Ivory Tower cladistics
kinman at HOTMAIL.COM
Thu Jul 26 23:22:27 CDT 2001
I'm not in an HMO, so don't what kind of relationship you have with
your doctors. But my physician and I discuss everything, he explains to me
my options, why he thinks one option would be better than another, exactly
how any medications will work or might case side effects, and so on.
I have had doctors in the past who talk very little, don't really
explain things, and unnecessarily use technical jargon instead of explaining
in plain English. I never went back to them, because I wanted a medical
"consultant", not some who gives medical orders and assumes all patients are
incapable of carrying on an intelligent discussion.
In my opinion, many strict cladists tend to be so overly confident in
their methodology and philosophy that they tend to talk rather
patronizingly---not only to the educated public, but their eclectic
colleagues as well (who are professionals as well, by the way). In other
words they often tend to have a lousy bedside manner.
If strict cladists continue in this mindset that they are the brain
surgeons or rocket scientists, and the rest of us are just taxonomic hacks
or ignorant laypeople that must be educated in the "right" way to do
taxonomy, I think they are eventually in for a very rude awakening.
I am especially surprised by the kind of reactions I get to phrases
like "balanced approach" or "middle-ground", as though I am somehow watering
down the purity of strict cladism. It is an elitist, Ivory Tower type of
attitude, and when cladism suffers its first really "major" stumble, the
resentment that has been building among colleagues (in particular) and the
public generally will be brutal.
What really irks me is that cladistic analysis as a tool will suffer
as well, and I certainly would not want to see an unhealthy pendulum swing
away from cladistics altogether just because the purists carried things too
far. I am sick of pendulum swings and throwing the baby out with the bath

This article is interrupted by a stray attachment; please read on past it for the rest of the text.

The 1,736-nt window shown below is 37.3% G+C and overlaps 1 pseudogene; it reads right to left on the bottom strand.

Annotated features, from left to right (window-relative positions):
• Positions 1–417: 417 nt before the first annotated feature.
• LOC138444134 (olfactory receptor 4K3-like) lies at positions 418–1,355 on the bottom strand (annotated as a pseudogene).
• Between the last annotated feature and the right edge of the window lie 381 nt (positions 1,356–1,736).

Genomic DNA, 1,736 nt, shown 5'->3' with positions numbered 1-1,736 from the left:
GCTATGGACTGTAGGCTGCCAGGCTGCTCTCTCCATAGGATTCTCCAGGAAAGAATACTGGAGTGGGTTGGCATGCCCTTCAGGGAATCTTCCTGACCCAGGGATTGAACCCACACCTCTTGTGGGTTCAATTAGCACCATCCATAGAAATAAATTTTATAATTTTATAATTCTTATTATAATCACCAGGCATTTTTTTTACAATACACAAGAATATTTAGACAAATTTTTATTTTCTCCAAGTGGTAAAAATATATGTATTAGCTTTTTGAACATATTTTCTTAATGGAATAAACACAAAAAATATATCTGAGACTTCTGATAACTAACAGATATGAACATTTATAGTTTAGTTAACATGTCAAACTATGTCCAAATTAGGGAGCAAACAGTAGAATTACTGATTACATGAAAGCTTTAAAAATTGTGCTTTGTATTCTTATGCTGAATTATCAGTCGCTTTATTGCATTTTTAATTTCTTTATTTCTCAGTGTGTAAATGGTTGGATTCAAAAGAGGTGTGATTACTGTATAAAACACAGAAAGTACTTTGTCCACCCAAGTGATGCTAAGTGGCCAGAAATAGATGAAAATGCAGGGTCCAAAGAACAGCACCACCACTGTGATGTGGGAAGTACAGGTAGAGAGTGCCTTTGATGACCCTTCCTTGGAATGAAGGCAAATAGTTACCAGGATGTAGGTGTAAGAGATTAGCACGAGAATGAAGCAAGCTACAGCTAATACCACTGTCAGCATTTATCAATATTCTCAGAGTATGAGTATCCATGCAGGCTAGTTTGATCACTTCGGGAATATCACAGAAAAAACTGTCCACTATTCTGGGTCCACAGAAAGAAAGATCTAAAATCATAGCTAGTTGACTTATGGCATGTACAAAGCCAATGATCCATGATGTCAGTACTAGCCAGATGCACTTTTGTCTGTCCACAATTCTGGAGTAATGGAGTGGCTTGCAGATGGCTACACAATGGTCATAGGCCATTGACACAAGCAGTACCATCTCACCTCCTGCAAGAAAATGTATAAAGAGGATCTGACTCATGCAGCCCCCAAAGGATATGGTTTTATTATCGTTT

water. Balance is not a dirty word, in the sense that one is compromising
But a professional who has a superiority complex will not find many
friends left to defend him when his attitude results in a major blunder.
You can't say you weren't warned. When that day comes, you may well see
that a little compromise and balance was not such a bad idea after all, but
then it will be too late (and that pendulum is going to coming swinging back
at you with surprising force). So ROTFLYAO while you can, because it won't
be such a laughing matter when it comes back to haunt you.
And David Orlovich's disdain for non-cladists came through loud and
clear in his recent remarks about a "cheap fix". I am certainly not trying
to cover up anything with stability, and I find the implication bewildering
that it is something one should be ashamed of. And the fact that I am
seeking a little bit of balance certainly does not mean I am admitting
defeat. Perhaps I just recognize that strict cladism is a little too
obsessive-compulsive for its own good. Cladists see a period of extreme
instability leading to long-term stability, but to me this looks like a pipe
dream (or at best wishful thinking). I may still be somewhat alone in
seeking to meet strict cladists half-way, but I am far from being alone in
resenting a rather self-righteous extremism and dogmatism. Not that there
isn't some of the same on the eclectic side, but my experience is that there
are more reasonable people on that side of the debate (however much I might
also dislike the lack of compromise on the part of some extreme
eclecticists). It's about as much fun as trying to reason with the Montagus
and Capulets, or the Hatfields and McCoys.
----So it goes, Ken
>From: Curtis Clark <jcclark at CSUPOMONA.EDU>
>Reply-To: Curtis Clark <jcclark at CSUPOMONA.EDU>
>To: TAXACOM at USOBI.ORG
>Subject: Re: "Fuzziness" (Continuity and classification)
>Date: Thu, 26 Jul 2001 16:53:47 -0700
>At 03:02 PM 7/26/01, Deborah A Lewis wrote:
>>I'll "rise to your bait" -- I have yet to be asked by Mr./Ms. Joe/Jane
>>Public to "link names to lineages", and THEY are the ones who pay my
>Gosh, there's so much bait on the water, I'm concerned we'll be arrested
>When I see my physician for a medical problem, I would prefer that *he*
>know the proper methods of diagnosis and treatment. He is a professional,
>and my HMO pays him the big bucks to know this stuff. If I were to have to
>start telling him exactly what procedures to follow, I'd wonder about his
>competence. There *are* patients who second-guess competent physicians, but
>I suspect they don't get the same level of care.
>Systematists are also professionals. Some of the public may be concerned
>with the methods we use to make our classifications, but most are
>interested only in the results. I'm sure we will continue to debate which
>methods are the most "competent", but I'd as soon take directions from the
>public as tell my physician how to do his job.
>Curtis Clark http://www.csupomona.edu/~jcclark/
>Biological Sciences Department Voice: (909) 869-4062
>California State Polytechnic University FAX: (909) 869-4078
>Pomona CA 91768-4032 USA jcclark at csupomona.edu
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